Photos of Roof, the Confederate flag proudly displayed on his license plate, have filled social media. More than 100,000 tweets in the last day, according to Topsy, have contained the term “Confederate flag.” And there have been, as well, pleas and angry cries to remove the symbol of fear that flies in the face of a black community reeling from a year of violence and fallout of altercations and attacks at the hands of authorities nationwide.

Charleston residents, joined by a national chorus, are pleading and demanding that the flag be removed. Benjamin White, talking to Mashable, said the flag is a symbol that strikes at raw nerves at a time when the pain of a community’s loss is so close.

Every time I look at it and see it fly, it hurts me, said 56-year-old Benjamin White, who was among those who had gathered to pay their respects to the victims of the shooting. They lift it high on the truck, on the Capitol building. We’ve got to get the flag down. We’re fighting for that flag to come down.

Ta Nehisi Coates is more forceful in a piece in The Atlantic, demanding to “Take Down the Confederate Flag — Now.”

Coates argues against the idea that the flag is a symbol, the common defense for its presence, saying that it’s only a symbol for the evil that can be inflicted upon a race held in oppression:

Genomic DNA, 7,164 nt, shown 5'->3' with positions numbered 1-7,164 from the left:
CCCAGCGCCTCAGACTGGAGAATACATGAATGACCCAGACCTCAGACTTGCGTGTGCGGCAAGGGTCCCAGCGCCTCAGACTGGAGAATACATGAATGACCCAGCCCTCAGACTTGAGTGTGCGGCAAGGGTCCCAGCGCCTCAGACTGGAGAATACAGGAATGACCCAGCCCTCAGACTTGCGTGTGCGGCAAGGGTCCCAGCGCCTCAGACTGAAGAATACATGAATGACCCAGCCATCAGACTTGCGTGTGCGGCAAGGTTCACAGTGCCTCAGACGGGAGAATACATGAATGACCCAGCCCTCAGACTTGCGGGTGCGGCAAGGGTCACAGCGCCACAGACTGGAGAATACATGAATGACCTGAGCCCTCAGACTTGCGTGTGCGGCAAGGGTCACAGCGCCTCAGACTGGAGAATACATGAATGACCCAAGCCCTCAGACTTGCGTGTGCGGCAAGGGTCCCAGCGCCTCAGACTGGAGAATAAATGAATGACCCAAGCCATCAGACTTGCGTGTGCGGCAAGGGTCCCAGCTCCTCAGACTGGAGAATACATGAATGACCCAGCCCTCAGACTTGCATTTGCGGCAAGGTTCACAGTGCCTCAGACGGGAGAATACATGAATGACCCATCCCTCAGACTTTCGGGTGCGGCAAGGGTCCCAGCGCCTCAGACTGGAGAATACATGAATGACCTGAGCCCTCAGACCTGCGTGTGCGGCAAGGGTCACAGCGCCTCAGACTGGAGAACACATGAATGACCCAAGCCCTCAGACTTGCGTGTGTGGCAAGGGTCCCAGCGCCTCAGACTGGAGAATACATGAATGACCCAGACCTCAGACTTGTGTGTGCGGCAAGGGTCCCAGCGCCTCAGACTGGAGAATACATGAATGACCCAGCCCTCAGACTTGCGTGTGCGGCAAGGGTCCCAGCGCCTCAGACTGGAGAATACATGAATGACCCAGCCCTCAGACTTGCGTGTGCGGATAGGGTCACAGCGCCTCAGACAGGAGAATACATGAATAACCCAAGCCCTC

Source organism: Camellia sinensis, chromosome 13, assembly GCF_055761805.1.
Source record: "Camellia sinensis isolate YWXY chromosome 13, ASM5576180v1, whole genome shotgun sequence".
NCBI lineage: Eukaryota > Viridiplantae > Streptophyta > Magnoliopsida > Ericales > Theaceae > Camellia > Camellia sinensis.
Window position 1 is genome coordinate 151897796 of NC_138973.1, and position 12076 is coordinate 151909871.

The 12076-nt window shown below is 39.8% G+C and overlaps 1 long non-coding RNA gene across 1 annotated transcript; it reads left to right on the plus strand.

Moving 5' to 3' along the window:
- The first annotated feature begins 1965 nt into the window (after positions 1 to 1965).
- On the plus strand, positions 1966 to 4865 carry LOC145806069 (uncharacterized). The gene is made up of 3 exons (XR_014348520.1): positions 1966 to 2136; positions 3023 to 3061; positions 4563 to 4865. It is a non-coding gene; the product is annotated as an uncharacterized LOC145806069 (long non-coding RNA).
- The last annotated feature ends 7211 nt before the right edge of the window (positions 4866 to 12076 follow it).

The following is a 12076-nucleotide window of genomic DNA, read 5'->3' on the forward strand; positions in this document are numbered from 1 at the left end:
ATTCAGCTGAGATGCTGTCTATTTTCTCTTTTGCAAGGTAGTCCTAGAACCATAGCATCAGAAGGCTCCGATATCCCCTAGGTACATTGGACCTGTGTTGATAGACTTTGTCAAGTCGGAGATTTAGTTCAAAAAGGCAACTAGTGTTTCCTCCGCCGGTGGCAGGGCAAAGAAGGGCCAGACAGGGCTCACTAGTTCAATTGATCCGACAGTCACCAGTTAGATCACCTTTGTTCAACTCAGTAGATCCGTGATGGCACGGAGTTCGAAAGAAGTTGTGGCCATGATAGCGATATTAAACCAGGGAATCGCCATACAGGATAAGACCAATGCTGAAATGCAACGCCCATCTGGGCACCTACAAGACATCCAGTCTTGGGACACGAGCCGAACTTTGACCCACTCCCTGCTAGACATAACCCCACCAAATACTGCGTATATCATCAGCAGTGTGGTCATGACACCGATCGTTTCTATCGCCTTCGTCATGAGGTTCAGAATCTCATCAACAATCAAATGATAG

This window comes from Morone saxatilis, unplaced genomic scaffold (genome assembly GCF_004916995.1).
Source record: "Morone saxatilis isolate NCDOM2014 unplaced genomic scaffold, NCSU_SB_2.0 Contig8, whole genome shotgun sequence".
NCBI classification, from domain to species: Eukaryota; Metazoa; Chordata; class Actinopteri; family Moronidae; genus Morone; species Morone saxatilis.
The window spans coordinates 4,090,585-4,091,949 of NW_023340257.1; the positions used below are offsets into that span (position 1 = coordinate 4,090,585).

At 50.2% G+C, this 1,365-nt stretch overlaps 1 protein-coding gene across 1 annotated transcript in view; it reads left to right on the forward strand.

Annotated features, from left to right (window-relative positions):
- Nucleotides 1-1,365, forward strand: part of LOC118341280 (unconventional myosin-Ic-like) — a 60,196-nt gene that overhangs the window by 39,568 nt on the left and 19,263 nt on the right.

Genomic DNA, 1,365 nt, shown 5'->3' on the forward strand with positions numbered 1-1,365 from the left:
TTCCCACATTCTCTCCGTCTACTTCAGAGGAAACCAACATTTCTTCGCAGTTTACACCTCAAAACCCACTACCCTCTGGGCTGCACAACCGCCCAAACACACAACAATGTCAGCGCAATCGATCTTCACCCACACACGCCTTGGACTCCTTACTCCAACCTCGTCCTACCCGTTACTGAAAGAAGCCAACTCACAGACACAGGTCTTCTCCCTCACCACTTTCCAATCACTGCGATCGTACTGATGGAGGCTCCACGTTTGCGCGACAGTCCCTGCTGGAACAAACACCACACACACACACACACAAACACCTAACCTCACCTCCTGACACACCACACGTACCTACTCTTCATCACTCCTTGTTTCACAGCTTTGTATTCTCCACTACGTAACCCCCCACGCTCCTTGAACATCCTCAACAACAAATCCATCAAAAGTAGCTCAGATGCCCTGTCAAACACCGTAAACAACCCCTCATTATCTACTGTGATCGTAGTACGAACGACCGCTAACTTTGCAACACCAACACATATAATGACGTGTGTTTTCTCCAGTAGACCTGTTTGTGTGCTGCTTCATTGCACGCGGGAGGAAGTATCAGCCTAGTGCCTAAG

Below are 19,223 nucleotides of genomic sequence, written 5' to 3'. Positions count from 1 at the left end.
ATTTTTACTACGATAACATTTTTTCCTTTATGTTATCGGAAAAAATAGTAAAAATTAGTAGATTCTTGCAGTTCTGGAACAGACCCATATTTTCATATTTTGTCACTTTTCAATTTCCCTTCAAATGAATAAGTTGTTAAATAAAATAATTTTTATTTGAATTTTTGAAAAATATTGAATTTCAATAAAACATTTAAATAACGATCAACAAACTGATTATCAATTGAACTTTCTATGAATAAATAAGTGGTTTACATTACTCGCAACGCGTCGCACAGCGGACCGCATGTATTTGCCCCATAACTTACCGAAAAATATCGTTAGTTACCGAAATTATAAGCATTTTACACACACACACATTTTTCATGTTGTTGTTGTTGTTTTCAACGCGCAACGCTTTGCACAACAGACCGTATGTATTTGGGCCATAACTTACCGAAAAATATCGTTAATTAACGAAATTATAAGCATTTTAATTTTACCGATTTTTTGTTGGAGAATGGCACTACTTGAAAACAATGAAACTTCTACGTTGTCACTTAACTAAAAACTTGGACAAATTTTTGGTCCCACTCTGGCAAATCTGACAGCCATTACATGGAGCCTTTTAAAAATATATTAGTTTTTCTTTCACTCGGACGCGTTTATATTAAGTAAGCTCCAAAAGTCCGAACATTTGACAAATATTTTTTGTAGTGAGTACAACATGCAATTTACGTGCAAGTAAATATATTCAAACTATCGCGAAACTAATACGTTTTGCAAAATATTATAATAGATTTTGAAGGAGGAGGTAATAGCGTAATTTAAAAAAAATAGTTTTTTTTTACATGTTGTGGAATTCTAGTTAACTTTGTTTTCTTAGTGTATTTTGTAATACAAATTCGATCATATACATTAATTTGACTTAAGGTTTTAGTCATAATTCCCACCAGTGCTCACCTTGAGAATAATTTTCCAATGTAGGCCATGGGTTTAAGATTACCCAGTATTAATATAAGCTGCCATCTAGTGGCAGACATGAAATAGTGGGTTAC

The Confederate flag’s defenders often claim it represents heritage not hate. I agree — the heritage of White Supremacy was not so much birthed by hate as by the impulse toward plunder. Dylann Roof plundered nine different bodies last night, plundered nine different families of an original member, plundered nine different communities of a singular member. An entire people are poorer for his action. The flag that Roof embraced, which many South Carolinians embrace, does not stand in opposition to this act — it endorses it. That the Confederate flag is the symbol of of white supremacists is evidenced by the very words of those who birthed it:

But for now, there the Stars and Bars stays – not only not at half staff out of the usual show of respect that state politician at least would be afforded, but willfully soaring above the heads of those it taunts in a cruel act that speaks volumes about why the pain of loss and racial inequality are wounds that won’t soon heal in Charleston and beyond.

The flag, gone for 100 years following the Civil War, reappeared in time for the civil rights movement in 1962 — a renewed sign of defiance against federal laws and the notion of equality. It’s a symbol of heritage, to be sure, but hardly one worth being proud of if any truth is behind words spoken about unity and equality.

The flag needs to come down if the evil it symbolizes is ever to be truly eradicated, and those who celebrate its dark history are ever to be neutered of their power to induce fear with a colorful reminder of the state government-supported bad old times flapping at their backs.

Craig Newman grew up in Virginia, where the Confederate flag was an unfortunately common site.